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Friday, December 31, 2004
Isle survivor climbed
Derks, who was vacationing with his Thai girlfriend, looked out a window to see a giant wall of water heading toward the beach. By the time he had awakened his girlfriend and threw on some shorts, water was seeping under the doorjamb. The couple tried to get through the door, but it would not open against the rushing water.
So Derks threw a chair through a window and got out with his girlfriend. They climbed onto a nearby concrete wall, then shimmied up to a hotel's second-story lanai.
It had been just minutes since the first wave hit, but already water was engulfing whole buildings and eating up buses and cars. Derks said he helped two women, a baby and others get up to the lanai. He saw other tourists in nearby bungalows being swept away.
"On the first floor, there was a retired European couple begging for help," Derks said.
No one could save them.
Fifteen minutes after the first tsunami, another hit. The water was rising fast, and Derks, his girlfriend and others on the lanai -- two women with a small baby, and a young Australian couple -- decided to get to higher ground. They got on a rooftop, then jumped onto another and another, tossing the infant "like a little football" over the gaps, which were sometimes as wide as 4 feet. In front of them, others were doing the same.
Three people who tried to jump on a thatched roof fell through, and two were caught under the water. The third person was helped to safety, but that man's girlfriend was among those lost.
On a stable rooftop, Derks' group waited, hoping the water would recede.
It did, after several minutes. And when the water got to about 5 feet high, Derks and the others decided to start moving again. They worked their way down into the rushing water, where Derks told his girlfriend and the women with the baby to hang onto his belt.
Then, the avid surfer and former college baseball star -- 6 foot 3 and 220 pounds -- started to run. "There were so many overturned cars," Derks said. "We just kept working our way east ... pushing away debris. It was survival."
The water started to get more shallow as they moved farther from the beach. Soon, it was waist-deep. With no shoes, Derks and his girlfriend cut their feet badly on broken glass hidden beneath the murky waters. It didn't matter. They were both just happy to be alive.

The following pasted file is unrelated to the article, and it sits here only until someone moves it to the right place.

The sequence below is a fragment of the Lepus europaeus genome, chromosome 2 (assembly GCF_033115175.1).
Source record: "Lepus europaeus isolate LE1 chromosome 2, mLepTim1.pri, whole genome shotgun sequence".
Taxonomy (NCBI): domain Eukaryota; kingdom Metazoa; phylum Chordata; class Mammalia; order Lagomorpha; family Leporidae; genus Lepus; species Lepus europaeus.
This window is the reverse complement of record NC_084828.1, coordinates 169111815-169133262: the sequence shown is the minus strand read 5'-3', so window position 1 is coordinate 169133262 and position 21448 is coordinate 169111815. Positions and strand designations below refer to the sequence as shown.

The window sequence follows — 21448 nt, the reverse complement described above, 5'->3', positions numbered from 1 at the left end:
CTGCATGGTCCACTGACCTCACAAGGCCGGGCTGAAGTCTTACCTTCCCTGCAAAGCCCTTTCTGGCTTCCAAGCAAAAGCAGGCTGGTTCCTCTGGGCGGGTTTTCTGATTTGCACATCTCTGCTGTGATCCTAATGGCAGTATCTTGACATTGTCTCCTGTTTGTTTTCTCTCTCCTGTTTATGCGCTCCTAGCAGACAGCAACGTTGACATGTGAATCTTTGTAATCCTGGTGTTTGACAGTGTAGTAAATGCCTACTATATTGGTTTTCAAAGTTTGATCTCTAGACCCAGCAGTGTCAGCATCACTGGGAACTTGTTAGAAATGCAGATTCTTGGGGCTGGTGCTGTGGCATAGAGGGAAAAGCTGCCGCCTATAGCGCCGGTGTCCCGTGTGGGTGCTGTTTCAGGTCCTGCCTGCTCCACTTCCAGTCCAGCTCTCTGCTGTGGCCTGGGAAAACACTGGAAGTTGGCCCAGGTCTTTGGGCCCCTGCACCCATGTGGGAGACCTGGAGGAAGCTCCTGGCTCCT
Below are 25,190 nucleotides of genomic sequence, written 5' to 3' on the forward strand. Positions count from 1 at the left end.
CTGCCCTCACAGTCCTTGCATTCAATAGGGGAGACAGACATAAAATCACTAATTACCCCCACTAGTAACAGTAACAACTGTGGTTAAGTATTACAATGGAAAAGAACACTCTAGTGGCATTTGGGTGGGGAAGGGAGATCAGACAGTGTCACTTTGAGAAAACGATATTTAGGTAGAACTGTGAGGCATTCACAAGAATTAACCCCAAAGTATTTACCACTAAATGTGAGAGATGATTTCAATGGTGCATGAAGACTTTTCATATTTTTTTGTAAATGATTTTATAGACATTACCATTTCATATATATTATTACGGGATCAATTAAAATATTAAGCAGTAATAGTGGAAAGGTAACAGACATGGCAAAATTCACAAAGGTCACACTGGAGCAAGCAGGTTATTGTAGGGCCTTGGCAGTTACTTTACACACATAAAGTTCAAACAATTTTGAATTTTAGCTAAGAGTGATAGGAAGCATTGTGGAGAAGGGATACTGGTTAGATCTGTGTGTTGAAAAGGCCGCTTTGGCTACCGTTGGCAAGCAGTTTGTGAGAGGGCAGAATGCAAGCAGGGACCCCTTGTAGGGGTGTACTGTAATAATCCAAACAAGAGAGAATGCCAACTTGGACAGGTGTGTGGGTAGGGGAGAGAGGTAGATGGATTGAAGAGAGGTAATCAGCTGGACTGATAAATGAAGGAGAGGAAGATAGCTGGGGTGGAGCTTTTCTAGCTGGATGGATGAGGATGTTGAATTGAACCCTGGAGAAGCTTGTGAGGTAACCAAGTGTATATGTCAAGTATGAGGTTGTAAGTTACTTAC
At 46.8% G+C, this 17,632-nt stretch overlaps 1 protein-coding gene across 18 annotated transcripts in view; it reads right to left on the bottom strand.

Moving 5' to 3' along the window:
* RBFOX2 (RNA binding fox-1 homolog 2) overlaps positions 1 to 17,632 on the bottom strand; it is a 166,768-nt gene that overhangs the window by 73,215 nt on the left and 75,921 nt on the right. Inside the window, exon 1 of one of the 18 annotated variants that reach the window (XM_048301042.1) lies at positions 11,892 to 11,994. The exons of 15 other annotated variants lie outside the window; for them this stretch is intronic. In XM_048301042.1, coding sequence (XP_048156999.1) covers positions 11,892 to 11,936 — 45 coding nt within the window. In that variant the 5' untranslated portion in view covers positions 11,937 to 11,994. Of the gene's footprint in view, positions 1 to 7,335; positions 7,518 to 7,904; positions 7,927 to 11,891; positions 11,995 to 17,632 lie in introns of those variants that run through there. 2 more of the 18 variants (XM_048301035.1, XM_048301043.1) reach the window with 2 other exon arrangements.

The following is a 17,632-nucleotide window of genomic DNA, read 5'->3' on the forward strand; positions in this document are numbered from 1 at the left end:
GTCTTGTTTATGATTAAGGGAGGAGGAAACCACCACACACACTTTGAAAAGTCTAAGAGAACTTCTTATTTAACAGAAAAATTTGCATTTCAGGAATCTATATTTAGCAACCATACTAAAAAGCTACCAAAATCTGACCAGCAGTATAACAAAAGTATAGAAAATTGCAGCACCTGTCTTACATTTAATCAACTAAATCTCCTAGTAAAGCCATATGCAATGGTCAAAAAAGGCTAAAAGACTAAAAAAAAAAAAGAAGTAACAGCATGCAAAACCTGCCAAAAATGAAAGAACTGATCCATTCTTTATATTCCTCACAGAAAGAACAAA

"In the hotel room, when the water started coming in, I just thought to myself, 'There's no way in hell I'm going to die like this,'" said Derks, 44, who owns Da Dawg House on Kalakaua Avenue. "I'm not going to die drowning in my own hotel room."
When Derks got his girlfriend to a safe place, he turned around and headed back to the beach to look for a friend. But first, he sat down to rest. That's when the reality of the disaster hit him, and he started to bawl. "I just broke down," Derks said. "The poor people on the beach, they didn't stand a chance."
Derks found his friend, who had also escaped with minor injuries, several hours later. That night, unable to travel much farther, Derks, his girlfriend and friend stayed at the studio apartment of a Thai colleague. Derks is part owner in a sports bar in Phuket.
In the morning, the group was allowed to return to their bungalows to collect any articles.
Everywhere, there were bodies and devastation. Everyone was in shock.
"There were at least 5,000 to 8,000 people walking the road," Derks said. "Nobody was talking. ... The only thing that we heard were the rescue workers, trying to pull bodies out."
Derks said he lost everything in the tsunami, except his life. He got back to the islands Tuesday and has not slept since.
Whenever he closes his eyes, he says, he sees the remains of Patong Beach -- a tourist hot spot he had visited several times a year for more than two decades.
"The devastation and the death is what affects me," he said.
But he said he will not let the disaster stop him from returning to Phuket, something he plans to do within a month. "I'm going to bring money, go back and face the music," Derks said. "I'm not going to lock myself in a high-rise. ... You can't let it affect your life."
He said 50 percent of the proceeds from a New Year's Eve party at his club will go to tsunami relief efforts in Thailand.